World, Asia - Pacific

Indonesian students rally against China over Uyghurs

Islamic Student Alliance urges Chinese government to stop violence, human rights abuses against Uyghur Muslims

26.03.2021 - Update : 26.03.2021
Indonesian students rally against China over Uyghurs

JAKARTA, Indonesia

Indonesian students on Thursday held a rally in front of the Chinese embassy in Jakarta, demanding Beijing stops violence and human rights abuses against Uyghur Muslims.

The Islamic Student Alliance (AMI) also urged the Indonesian government to boycott Chinese products.

"We call for an end to all forms of human rights violations, including torture and massacre of ethnic Uyghurs," Rimbo Bugis, a coordinator of the rally, told Anadolu Agency.

The protesters also urged for the cases of human rights violations in Xinjiang to be brought to the International Court of Justice.

"We will also invite people from other religions and other groups [to protest] because, for us, it is not just a matter of slaughtering the Muslims but a massacre of humanity," said Bugis.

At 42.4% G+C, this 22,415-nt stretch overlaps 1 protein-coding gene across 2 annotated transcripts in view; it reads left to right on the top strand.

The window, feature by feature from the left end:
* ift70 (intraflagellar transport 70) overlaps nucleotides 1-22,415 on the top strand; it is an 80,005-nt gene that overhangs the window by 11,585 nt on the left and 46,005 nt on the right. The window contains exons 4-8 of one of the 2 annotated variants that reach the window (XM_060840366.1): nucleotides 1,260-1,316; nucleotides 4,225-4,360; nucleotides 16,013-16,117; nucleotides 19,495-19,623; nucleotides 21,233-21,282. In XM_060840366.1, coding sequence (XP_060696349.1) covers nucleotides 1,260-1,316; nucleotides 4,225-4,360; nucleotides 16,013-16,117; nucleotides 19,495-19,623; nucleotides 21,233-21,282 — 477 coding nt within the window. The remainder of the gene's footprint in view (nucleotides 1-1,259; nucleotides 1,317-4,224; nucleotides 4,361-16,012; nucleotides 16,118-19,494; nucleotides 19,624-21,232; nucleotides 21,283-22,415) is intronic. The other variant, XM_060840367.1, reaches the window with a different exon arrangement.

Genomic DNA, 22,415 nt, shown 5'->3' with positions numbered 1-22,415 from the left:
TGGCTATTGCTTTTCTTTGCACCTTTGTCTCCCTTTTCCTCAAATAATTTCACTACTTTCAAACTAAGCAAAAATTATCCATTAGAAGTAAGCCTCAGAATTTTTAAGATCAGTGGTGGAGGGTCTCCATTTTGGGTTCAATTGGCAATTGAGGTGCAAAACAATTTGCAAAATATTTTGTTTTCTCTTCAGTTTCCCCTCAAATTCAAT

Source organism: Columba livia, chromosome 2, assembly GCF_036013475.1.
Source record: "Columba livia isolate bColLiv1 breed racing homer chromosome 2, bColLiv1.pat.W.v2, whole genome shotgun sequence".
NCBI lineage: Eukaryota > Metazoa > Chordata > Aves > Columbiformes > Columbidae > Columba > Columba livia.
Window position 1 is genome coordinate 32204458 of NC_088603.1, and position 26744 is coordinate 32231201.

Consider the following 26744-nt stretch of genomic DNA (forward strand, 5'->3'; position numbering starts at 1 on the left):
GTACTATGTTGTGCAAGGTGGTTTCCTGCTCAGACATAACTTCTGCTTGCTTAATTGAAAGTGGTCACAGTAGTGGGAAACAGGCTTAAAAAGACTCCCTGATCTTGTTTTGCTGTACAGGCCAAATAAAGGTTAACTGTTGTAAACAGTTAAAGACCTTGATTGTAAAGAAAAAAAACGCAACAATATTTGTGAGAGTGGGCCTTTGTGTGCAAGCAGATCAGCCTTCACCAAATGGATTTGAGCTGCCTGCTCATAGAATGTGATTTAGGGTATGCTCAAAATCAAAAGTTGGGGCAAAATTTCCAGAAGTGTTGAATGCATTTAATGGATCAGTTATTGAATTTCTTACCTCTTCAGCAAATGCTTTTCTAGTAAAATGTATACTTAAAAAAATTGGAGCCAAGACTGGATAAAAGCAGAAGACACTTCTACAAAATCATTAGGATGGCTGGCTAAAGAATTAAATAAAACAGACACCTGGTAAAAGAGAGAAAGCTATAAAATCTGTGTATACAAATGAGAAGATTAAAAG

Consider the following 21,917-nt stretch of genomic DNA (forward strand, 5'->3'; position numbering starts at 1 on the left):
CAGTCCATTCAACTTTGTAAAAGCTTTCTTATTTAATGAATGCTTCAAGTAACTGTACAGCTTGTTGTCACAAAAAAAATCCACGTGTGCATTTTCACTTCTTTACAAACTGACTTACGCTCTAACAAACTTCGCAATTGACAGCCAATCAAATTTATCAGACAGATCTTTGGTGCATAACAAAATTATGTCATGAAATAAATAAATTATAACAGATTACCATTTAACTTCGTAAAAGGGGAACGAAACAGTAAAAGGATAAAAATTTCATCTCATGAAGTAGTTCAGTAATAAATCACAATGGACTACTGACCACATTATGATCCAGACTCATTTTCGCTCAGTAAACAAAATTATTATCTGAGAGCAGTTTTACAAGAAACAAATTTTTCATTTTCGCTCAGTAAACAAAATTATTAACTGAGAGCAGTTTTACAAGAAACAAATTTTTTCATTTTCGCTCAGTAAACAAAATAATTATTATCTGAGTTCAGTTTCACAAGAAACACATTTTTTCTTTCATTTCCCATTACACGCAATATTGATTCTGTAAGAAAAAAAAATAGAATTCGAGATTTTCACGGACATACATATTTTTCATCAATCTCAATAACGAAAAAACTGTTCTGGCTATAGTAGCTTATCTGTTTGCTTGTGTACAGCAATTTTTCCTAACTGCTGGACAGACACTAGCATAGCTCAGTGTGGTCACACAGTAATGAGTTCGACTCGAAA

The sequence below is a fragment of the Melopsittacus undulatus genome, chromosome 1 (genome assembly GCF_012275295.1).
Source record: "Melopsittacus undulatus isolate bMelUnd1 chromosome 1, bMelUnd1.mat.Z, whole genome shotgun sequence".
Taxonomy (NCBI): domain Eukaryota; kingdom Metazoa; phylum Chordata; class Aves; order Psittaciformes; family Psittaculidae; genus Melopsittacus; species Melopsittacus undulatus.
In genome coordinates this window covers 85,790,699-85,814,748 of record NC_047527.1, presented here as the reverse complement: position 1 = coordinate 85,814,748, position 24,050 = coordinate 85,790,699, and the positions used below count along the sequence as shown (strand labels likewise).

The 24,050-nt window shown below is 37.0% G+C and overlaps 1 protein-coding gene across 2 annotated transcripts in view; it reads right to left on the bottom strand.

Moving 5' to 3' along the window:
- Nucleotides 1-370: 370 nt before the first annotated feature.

The protestors also carried out theatrical performances, portraying discriminatory actions against Uyghurs by the Chinese forces.

In January, the US said China has committed "crimes against humanity and possibly genocide" against the Uyghurs and other Muslim minority communities in the western Xinjiang province.

Earlier this week, foreign ministers of Canada and the UK and the US secretary of state released a joint statement, expressing concern over the Chinese government's "human rights violations and abuses" in the region.

Noting that they "have taken a coordinated action on measures, in parallel to measures by the EU," the three top diplomats said they want to clarify what they think about the "human rights violations and abuses."

The Xinjiang region is home to around 10 million Uyghurs. The Turkic Muslim group, which makes up around 45% of Xinjiang's population, has long accused the Chinese authorities of cultural, religious and economic discrimination.

According to the US officials and the UN experts, up to 1 million people, or about 7% of the Muslim population in Xinjiang, have been incarcerated in an expanding network of "political re-education" camps.

A 2018 Human Rights Watch report detailed a Chinese government campaign of "mass arbitrary detention, torture, forced political indoctrination, and mass surveillance of Xinjiang's Muslims."

China, however, has repeatedly denied allegations that it is operating detention camps in its northwestern autonomous region, claiming instead that they are "re-educating" Uyghurs.

*Writing by Rhany Chairunissa Rufinaldo with Anadolu Agency's Indonesian language services in Jakarta

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